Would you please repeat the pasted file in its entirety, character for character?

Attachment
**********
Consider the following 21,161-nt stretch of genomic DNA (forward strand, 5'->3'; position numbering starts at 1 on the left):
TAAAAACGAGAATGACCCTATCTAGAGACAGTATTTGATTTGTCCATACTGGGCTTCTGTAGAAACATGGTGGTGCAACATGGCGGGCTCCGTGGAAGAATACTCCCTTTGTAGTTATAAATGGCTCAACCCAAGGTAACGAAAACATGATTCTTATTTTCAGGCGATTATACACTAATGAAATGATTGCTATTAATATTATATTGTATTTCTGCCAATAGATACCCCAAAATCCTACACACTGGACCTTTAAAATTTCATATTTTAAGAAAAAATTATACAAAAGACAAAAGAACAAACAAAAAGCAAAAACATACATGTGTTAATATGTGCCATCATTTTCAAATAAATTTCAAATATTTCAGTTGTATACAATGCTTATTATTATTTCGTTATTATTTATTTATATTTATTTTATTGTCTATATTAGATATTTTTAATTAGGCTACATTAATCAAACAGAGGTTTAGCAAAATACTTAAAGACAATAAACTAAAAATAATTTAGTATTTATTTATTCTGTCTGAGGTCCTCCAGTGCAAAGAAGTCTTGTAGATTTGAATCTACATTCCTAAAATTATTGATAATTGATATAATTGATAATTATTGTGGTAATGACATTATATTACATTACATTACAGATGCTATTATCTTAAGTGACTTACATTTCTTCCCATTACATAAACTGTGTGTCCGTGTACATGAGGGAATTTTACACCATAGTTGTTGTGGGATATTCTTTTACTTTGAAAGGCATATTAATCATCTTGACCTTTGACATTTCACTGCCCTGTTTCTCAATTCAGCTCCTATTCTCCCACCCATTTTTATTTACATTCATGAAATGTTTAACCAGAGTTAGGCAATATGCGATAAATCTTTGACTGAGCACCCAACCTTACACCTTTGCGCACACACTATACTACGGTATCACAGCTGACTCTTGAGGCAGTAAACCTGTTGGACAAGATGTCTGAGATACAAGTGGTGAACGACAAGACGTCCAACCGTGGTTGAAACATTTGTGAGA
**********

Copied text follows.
Consider the following 21,161-nt stretch of genomic DNA (forward strand, 5'->3'; position numbering starts at 1 on the left):
TAAAAACGAGAATGACCCTATCTAGAGACAGTATTTGATTTGTCCATACTGGGCTTCTGTAGAAACATGGTGGTGCAACATGGCGGGCTCCGTGGAAGAATACTCCCTTTGTAGTTATAAATGGCTCAACCCAAGGTAACGAAAACATGATTCTTATTTTCAGGCGATTATACACTAATGAAATGATTGCTATTAATATTATATTGTATTTCTGCCAATAGATACCCCAAAATCCTACACACTGGACCTTTAAAATTTCATATTTTAAGAAAAAATTATACAAAAGACAAAAGAACAAACAAAAAGCAAAAACATACATGTGTTAATATGTGCCATCATTTTCAAATAAATTTCAAATATTTCAGTTGTATACAATGCTTATTATTATTTCGTTATTATTTATTTATATTTATTTTATTGTCTATATTAGATATTTTTAATTAGGCTACATTAATCAAACAGAGGTTTAGCAAAATACTTAAAGACAATAAACTAAAAATAATTTAGTATTTATTTATTCTGTCTGAGGTCCTCCAGTGCAAAGAAGTCTTGTAGATTTGAATCTACATTCCTAAAATTATTGATAATTGATATAATTGATAATTATTGTGGTAATGACATTATATTACATTACATTACAGATGCTATTATCTTAAGTGACTTACATTTCTTCCCATTACATAAACTGTGTGTCCGTGTACATGAGGGAATTTTACACCATAGTTGTTGTGGGATATTCTTTTACTTTGAAAGGCATATTAATCATCTTGACCTTTGACATTTCACTGCCCTGTTTCTCAATTCAGCTCCTATTCTCCCACCCATTTTTATTTACATTCATGAAATGTTTAACCAGAGTTAGGCAATATGCGATAAATCTTTGACTGAGCACCCAACCTTACACCTTTGCGCACACACTATACTACGGTATCACAGCTGACTCTTGAGGCAGTAAACCTGTTGGACAAGATGTCTGAGATACAAGTGGTGAACGACAAGACGTCCAACCGTGGTTGAAACATTTGTGAGA